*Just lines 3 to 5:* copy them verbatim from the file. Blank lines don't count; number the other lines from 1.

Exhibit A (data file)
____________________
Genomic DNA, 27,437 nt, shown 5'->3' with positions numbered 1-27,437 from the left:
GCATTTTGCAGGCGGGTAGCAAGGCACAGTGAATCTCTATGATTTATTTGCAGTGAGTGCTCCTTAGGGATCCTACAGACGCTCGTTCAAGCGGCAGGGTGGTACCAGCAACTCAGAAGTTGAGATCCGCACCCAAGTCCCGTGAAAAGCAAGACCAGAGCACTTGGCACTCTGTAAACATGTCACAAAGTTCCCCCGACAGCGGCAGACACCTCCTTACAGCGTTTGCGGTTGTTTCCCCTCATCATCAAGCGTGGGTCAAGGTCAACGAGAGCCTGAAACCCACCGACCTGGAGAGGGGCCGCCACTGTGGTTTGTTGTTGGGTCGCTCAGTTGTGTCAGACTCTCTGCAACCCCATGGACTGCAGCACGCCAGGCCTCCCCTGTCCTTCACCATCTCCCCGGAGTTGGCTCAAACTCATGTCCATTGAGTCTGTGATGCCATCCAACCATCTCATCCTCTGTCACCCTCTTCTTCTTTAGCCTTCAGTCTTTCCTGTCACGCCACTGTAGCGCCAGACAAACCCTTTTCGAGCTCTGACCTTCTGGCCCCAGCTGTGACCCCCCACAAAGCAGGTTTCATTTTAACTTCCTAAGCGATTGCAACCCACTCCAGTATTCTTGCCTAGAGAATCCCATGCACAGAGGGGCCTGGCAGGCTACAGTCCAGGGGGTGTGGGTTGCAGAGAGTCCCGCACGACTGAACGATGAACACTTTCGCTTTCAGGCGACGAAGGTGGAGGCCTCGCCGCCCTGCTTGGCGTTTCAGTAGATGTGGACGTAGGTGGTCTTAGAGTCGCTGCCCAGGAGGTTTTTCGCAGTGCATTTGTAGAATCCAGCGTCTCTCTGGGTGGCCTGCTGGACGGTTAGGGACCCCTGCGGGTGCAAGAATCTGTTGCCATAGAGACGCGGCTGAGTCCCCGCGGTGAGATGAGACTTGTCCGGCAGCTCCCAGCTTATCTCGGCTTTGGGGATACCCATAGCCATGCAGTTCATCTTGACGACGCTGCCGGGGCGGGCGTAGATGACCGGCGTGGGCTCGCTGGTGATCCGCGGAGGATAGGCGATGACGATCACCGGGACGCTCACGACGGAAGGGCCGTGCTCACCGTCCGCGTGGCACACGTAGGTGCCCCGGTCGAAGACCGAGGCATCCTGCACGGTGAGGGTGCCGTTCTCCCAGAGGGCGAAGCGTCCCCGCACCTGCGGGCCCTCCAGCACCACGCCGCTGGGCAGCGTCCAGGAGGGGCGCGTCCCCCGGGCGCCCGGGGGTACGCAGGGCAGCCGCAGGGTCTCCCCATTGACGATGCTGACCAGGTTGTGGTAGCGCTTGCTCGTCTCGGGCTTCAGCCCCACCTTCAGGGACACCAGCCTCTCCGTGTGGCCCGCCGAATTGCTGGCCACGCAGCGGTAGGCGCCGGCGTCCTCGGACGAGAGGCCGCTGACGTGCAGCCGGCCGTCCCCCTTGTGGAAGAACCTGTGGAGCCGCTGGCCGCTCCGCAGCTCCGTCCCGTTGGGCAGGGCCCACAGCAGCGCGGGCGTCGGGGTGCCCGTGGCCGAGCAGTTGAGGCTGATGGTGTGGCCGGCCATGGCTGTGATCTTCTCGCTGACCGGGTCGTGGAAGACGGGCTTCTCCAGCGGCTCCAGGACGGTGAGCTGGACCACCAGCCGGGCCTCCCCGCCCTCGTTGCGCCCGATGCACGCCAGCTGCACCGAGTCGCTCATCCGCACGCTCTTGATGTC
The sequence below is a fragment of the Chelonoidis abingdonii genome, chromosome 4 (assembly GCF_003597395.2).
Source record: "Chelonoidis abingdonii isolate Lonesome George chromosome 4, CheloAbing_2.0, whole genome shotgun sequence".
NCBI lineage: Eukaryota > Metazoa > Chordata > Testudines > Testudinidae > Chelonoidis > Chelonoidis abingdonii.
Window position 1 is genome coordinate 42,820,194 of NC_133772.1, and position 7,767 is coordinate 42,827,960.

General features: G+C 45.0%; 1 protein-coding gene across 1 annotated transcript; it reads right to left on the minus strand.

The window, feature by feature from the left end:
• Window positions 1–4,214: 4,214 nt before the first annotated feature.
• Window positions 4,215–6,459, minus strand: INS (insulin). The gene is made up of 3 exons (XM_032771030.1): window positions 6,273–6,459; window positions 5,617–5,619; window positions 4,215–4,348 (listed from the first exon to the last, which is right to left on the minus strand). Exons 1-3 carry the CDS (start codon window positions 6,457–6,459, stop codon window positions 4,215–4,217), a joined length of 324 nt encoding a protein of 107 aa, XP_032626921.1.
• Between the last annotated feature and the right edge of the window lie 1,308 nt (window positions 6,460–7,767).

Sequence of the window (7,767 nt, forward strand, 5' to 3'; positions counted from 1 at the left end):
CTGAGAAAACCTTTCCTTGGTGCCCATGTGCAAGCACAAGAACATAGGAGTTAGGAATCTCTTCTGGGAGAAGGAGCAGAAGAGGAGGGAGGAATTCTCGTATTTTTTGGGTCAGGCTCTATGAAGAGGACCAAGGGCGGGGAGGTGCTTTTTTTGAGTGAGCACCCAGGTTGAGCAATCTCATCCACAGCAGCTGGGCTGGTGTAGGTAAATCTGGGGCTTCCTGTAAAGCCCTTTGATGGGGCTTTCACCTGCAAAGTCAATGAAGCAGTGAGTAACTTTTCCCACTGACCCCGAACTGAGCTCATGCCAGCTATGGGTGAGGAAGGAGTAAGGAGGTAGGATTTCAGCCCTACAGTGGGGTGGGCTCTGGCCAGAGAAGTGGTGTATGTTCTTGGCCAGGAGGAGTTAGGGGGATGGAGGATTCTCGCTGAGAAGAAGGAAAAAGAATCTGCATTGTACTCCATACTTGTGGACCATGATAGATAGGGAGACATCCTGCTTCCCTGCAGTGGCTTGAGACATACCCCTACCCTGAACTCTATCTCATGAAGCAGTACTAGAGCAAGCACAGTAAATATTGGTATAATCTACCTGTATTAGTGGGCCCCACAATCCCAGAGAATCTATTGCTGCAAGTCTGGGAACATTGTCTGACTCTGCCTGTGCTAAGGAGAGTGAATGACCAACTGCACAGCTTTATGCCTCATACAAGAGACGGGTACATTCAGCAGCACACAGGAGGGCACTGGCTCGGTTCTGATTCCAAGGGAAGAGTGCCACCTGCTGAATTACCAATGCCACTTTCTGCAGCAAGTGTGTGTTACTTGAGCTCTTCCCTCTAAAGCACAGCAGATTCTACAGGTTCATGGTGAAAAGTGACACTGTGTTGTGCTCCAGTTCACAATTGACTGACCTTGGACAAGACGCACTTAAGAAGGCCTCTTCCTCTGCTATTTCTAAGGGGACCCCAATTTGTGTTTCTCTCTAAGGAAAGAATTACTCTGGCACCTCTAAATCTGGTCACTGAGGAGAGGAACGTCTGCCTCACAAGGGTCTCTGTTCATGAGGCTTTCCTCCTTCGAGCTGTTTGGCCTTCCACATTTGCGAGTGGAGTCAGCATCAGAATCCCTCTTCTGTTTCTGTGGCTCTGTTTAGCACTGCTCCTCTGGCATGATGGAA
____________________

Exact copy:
The sequence below is a fragment of the Chelonoidis abingdonii genome, chromosome 4 (assembly GCF_003597395.2).
Source record: "Chelonoidis abingdonii isolate Lonesome George chromosome 4, CheloAbing_2.0, whole genome shotgun sequence".
NCBI lineage: Eukaryota > Metazoa > Chordata > Testudines > Testudinidae > Chelonoidis > Chelonoidis abingdonii.